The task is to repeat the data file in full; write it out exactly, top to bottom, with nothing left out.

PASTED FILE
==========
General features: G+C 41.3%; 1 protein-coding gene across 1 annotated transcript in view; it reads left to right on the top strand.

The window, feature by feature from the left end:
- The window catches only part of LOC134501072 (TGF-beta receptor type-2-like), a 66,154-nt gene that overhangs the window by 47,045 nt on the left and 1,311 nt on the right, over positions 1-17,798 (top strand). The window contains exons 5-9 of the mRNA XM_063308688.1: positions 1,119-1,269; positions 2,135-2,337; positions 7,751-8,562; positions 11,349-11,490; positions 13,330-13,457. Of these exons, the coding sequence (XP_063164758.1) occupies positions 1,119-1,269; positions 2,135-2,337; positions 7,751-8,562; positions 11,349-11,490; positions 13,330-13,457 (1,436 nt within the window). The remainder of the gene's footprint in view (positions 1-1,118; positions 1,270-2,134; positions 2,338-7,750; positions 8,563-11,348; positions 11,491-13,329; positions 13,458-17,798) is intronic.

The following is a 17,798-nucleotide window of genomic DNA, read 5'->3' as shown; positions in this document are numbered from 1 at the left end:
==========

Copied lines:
General features: G+C 41.3%; 1 protein-coding gene across 1 annotated transcript in view; it reads left to right on the top strand.

The window, feature by feature from the left end:
- The window catches only part of LOC134501072 (TGF-beta receptor type-2-like), a 66,154-nt gene that overhangs the window by 47,045 nt on the left and 1,311 nt on the right, over positions 1-17,798 (top strand). The window contains exons 5-9 of the mRNA XM_063308688.1: positions 1,119-1,269; positions 2,135-2,337; positions 7,751-8,562; positions 11,349-11,490; positions 13,330-13,457. Of these exons, the coding sequence (XP_063164758.1) occupies positions 1,119-1,269; positions 2,135-2,337; positions 7,751-8,562; positions 11,349-11,490; positions 13,330-13,457 (1,436 nt within the window). The remainder of the gene's footprint in view (positions 1-1,118; positions 1,270-2,134; positions 2,338-7,750; positions 8,563-11,348; positions 11,491-13,329; positions 13,458-17,798) is intronic.

The following is a 17,798-nucleotide window of genomic DNA, read 5'->3' as shown; positions in this document are numbered from 1 at the left end: